How to Pack for Warm-Weather Travel

How to pack for warm weather travel.

Travel days can be fraught with peril, but packing for a warm- or hot-weather vacation need not be. A smidgen of planning before you hit the road will help pave the way for an adventure bereft of disasters. Use our simple packing guide to help you choose the right warm-weather travel clothing for your destination; once there your only worry should be which cool cocktail to enjoy before dinner. Follow Three Basic Rules When Packing for Warm-Weather Travel

1. Pack Clothing in Lightweight Fabrics—It’s Best for Warm or Hot Weather

Light, natural fibers encourage air circulation and breathability; include wool (yes, really) when you pack. Fine Merino wool insulates against the heat the same way it does the cold, and can be worn as a base layer in warm climes. It also resists odors—in a bind you can wear it for more than a day before it must be washed, whereas synthetic performance textiles and blends will require washing after an active day in the heat. Other stylish warm-weather fabrics include linen, silk, rayon, cotton seersucker, and chambray. Avoid polyester, which creates a seal and prevents heat and sweat from escaping.

Quick Tip: Pack quick-drying clothing. If you’re traveling where it’s both hot and humid, include drirelease® clothing when you pack—you can wash it and hang it to drip dry overnight in your hotel room. And place your clothes on hangers or drape them neatly over the back of a chair so they’ll stay clean and dry during your trip.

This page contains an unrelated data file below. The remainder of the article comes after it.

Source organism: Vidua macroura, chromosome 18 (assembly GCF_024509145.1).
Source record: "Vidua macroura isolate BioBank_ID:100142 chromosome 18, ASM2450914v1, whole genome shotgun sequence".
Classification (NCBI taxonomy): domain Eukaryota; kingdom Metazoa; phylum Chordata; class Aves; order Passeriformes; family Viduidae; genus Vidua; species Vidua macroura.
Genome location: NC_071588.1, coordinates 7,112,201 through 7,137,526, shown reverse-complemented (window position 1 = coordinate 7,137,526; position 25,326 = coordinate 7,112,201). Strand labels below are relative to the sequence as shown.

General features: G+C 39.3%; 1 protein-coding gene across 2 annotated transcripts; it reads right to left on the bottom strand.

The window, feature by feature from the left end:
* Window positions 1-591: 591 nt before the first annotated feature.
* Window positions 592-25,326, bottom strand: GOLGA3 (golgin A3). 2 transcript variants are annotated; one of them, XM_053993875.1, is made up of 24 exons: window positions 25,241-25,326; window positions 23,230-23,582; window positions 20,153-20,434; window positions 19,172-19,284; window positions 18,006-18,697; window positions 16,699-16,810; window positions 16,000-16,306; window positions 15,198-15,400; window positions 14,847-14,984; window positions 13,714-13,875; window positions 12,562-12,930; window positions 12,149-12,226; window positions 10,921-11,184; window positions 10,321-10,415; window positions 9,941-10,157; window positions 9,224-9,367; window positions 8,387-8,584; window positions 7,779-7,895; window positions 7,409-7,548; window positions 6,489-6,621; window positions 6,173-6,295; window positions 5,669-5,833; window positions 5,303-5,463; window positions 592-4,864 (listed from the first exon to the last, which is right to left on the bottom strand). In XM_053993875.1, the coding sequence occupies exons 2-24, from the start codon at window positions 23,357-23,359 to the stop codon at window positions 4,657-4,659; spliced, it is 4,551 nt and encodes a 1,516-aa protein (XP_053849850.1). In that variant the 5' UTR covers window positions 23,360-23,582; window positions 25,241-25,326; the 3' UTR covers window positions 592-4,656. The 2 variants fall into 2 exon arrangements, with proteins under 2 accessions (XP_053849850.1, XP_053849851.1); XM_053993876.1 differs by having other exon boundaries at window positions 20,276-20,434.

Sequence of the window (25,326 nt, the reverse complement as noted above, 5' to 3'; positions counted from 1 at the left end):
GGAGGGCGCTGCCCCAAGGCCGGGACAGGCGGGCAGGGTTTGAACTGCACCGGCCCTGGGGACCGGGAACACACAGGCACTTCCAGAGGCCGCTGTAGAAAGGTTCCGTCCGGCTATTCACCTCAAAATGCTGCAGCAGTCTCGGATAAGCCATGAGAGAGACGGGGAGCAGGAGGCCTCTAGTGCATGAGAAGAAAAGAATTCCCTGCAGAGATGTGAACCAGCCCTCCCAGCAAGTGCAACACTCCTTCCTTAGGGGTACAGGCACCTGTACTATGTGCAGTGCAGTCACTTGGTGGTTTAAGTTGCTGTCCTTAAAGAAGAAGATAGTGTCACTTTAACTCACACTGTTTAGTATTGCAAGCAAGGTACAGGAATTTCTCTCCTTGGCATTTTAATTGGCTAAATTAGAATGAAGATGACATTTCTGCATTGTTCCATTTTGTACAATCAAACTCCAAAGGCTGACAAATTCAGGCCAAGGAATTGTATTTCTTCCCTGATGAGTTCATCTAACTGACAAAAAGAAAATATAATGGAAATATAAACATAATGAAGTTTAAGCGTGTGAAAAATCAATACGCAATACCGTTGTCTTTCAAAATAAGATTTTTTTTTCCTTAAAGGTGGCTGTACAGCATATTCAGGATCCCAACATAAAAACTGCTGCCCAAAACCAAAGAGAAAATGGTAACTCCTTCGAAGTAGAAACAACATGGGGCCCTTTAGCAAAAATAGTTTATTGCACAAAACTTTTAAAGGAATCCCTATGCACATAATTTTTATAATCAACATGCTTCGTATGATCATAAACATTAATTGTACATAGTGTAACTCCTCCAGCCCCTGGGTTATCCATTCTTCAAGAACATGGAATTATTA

2. Pack Clothing in Light Colors—It’s More Comfortable in the Heat

Choose colors wisely—clothing in lighter hues reflects the sun and diverts heat away from you. Whites, pale blues, grays, creams, yellows, and tans are more comfortable in a tropical climate than blacks, navy blues, and other dark colors. Try to stick with neutrals mainly, and then add a couple of colors that mix and match well.

Quick Tip: Pack for the sun. Whatever your warm-weather travel destination—beach, tropics, or desert—think sun protection, and remember the sun is strongest near the equator.